This year sees the 38th time that Victorian orienteers have staged the long-distance (formerly called ‘the classic’) foot orienteering championship. And three weeks later mountain bike orienteering celebrates the 10th long-distance championship at Linton State Forest. It is the first time that the same club – Eureka – has staged both events at the end of the orienteering season. A quick comparison of the maps, clubs and attendances at each event discloses a number of interesting facts:

  • Eureka has staged at least one Victorian championships each decade (so has Bayside Kangaroos)
  • ‘Slaty Creek’ in 1985 was officially the largest for foot orienteers while ‘Sulky Track’ in 2004 was the largest mtb-o championships – both events influenced by the fact they were staged as part of world championships carnivals!
  • All existing Victorian clubs have staged at least one event – with Bayside Kangaroos organising seven foot-o and three mtb-o championships to lead the clubs with Eureka close behind on nine.
  • The wettest event would have to be the 1999 Blowhole event when competitors and the organisers had to use four-wheel drive to haul out the infrastructure out of the farmer’s paddock at Hepburn. But the sun shone on the presentations! The 1999 Mandurang mtb-o event would come a close second!
  • The windiest probably was the 1982 Shepherd’s Flat event when the wind blew down the dunnies, the city band played before the presentations and the pins fell out of some new control punches.
  • The only event where complete paper results were handed out to the crowd before the presentations was at White Swan in 1994.
  • The championship map with fewest contours – only six curve around over the whole map – was Kurucaruc Creek in 1979 at Enfield.

So what can we expect in 2006 to outdo these achievements? With entries starting to come in for both events, the organisers are hoping to top the 250 mark at Mt Beckworth and 100 riders at Linton. Chris Norwood (Event Adviser for 2006 Easter 3-Days at Harcourt) has teamed up with Terry Haebich to set challenging courses in the granite tors and beautiful scenery of Mt Beckworth. We confidently think you will enjoy the day – see at least several orchids (one on badges to be awarded on the day), watch wedge-tailed eagles and falcons making lazy circles in the skies above the event, and marvel at the well-trimmed lolly-pop tree on the summit of Mt Beckworth. If you liked ‘Korong Spur’ rocks, then you’ll adore the new A3 sized 1:10 000 view of Mt Beckworth! With the August 2-day at Kooyoora and final tune up at Mt Tarrengower’s granite and cactus, Beckworth will be less scratchy and ideal for those that crave a navigational challenge – not just a foot race at the end of the season. Coupled with the intricate goldmining terrain on Saturday’s middle-distance championships at Sailor’s Falls, this should be a weekend to remember.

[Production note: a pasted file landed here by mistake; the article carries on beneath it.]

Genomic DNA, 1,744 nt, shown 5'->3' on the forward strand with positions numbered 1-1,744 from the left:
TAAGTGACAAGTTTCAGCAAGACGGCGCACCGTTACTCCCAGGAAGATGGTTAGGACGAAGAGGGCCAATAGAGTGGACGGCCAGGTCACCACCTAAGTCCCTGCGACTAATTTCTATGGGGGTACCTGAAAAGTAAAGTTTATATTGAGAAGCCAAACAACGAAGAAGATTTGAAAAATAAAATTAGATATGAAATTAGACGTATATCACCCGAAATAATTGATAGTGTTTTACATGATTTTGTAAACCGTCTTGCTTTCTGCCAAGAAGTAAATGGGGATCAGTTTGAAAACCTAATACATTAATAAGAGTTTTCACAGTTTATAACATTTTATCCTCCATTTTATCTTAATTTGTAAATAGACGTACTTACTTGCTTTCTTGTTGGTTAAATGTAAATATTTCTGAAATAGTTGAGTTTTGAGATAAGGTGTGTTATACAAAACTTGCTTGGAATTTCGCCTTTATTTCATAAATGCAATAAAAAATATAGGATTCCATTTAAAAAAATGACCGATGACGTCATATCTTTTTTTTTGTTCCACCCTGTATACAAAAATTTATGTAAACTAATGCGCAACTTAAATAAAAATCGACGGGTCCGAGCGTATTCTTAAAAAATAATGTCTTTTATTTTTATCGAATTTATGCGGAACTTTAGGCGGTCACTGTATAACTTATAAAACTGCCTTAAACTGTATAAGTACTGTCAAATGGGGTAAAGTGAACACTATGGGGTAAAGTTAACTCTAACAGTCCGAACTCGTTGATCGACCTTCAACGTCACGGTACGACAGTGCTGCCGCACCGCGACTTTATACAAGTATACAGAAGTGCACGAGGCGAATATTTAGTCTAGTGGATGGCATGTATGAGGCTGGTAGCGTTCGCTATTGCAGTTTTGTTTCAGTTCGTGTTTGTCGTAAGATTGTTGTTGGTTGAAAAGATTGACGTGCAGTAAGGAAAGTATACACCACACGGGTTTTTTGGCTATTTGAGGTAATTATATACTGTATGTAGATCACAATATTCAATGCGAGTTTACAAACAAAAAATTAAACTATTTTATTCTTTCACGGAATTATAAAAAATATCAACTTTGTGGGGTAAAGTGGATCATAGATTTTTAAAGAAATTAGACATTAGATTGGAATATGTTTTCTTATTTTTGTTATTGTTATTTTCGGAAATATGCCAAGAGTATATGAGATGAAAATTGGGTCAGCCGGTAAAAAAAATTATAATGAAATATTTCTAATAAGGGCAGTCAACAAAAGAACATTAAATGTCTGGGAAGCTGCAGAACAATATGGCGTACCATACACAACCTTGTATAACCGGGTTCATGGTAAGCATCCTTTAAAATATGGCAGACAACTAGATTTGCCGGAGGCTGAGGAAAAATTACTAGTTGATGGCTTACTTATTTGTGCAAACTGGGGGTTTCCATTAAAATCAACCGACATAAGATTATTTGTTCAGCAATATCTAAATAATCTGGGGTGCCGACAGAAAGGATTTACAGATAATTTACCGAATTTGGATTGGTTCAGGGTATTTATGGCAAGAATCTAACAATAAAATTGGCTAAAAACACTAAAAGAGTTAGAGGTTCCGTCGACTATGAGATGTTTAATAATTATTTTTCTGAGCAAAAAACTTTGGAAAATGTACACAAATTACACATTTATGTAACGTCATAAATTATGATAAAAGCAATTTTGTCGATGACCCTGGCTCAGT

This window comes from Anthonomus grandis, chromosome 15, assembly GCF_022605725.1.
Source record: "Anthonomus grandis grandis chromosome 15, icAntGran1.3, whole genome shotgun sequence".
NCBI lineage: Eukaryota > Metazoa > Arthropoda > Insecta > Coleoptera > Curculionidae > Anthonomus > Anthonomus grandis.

Emily Viner, our silver-medal winner from France in 2002, has set terrific mountain bike courses in the bracken-filled, undulating spur-gully terrain west and north of Linton. Famous for the fires that devastated this little town to the west of Ballarat over the past 7 years, Eureka aim to lift the spirits of the locals by staging an event to celebrate the mixed eucalypt forests that have regenerated since the fires. The highlight of the event should be increased numbers in the junior ranks and the spirited competition in all ten year-age groups. So if you missed the national titles in Western Australia, here is your chance for glory at the end of the successful 2006 season.